I enormously admire people who can sum up a profound thought in one sentence. I can’t do it myself, but I admire it.

The idea of the one-word sermon came back to me about a year ago. I wondered if I should give it a try. But instead of just trying to find a cool word for you to meditate on, I approached it differently this time. A young friend asked for advice on reading the Bible a different way. I told him to pick out one story from Genesis, adopt it as his own, and think about it for a year. I don’t know if he did that, but I still think that’s a good idea. Pick a story. Pick one story. Think about it over and over. Two of the stories I focused on are the scripture lessons for today. Abraham and Isaac, and Hannah and Samuel. Both are very uncomfortable stories, worth immersing yourself in. Then I tried to get down to one verse. About half a dozen nominated themselves over the last year, from all over the Bible. I settled on one. Then I tried to get down to phrase. And here there were all sorts of possibilities. Every phrase that struck me as interesting, I wondered if it should be the next step. When it became clear that our church was going to scatter and sow, and I would get to share from my heart to this congregation just one more time, I ramped it up. I cut phrases, I added phrases. I was pretty sure I wasn’t going to get down to one word, but I figured I would at least get close. A phrase. I decided on a two word phrase about a month ago.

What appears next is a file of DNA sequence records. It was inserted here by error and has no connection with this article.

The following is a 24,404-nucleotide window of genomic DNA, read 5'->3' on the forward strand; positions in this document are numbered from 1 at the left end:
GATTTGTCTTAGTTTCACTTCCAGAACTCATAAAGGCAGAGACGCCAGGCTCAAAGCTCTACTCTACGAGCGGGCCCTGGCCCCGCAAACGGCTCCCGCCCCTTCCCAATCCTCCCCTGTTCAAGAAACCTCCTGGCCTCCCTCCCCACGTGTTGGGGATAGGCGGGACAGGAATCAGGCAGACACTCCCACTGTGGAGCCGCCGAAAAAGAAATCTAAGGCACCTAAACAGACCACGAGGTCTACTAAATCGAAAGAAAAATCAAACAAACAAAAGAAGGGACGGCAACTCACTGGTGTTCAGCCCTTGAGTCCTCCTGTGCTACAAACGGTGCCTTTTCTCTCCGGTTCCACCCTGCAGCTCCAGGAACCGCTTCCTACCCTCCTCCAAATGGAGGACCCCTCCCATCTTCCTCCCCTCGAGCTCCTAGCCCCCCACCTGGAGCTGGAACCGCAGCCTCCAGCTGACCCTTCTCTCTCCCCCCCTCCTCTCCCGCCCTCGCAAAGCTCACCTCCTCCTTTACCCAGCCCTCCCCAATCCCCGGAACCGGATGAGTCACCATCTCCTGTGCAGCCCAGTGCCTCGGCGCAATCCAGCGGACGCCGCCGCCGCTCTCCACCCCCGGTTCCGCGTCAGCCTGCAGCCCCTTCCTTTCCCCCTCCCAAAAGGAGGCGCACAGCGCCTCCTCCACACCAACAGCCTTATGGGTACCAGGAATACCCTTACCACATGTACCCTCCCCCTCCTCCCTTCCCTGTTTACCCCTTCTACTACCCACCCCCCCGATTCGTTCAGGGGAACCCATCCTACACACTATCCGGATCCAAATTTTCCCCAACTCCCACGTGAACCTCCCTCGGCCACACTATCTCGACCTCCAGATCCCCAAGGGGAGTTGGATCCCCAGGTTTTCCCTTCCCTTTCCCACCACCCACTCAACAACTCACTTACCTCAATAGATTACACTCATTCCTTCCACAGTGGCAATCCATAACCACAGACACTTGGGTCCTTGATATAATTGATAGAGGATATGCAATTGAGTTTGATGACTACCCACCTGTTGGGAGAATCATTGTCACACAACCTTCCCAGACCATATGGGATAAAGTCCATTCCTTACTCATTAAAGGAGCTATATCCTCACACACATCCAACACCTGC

Last week it all fell apart in both directions. Just before church, standing out in the parking lot, I figured out how to get it down to one. I was happy. Just tickled. Then Dave read the scripture lessons, and the one verse that I had previously chosen was in one of the lessons. I got nervous. I am not a mystical person, and I get very bothered by ideas of little signs from God. Some people love ‘em, and I’ll bet they’re happier than I am. But there was the verse, and I wondered if God was telling me that I’d gone too far and should back up. From 1 Corinthians 15: For as in Adam all die, even so in Christ shall all be made alive. My verse from a few months ago. And neither my word nor my phrase was anywhere in it. Hmm. Problem. I have never gotten an answer to the question God, was that You? any time in my life. I compromised. This week I went back up to two words.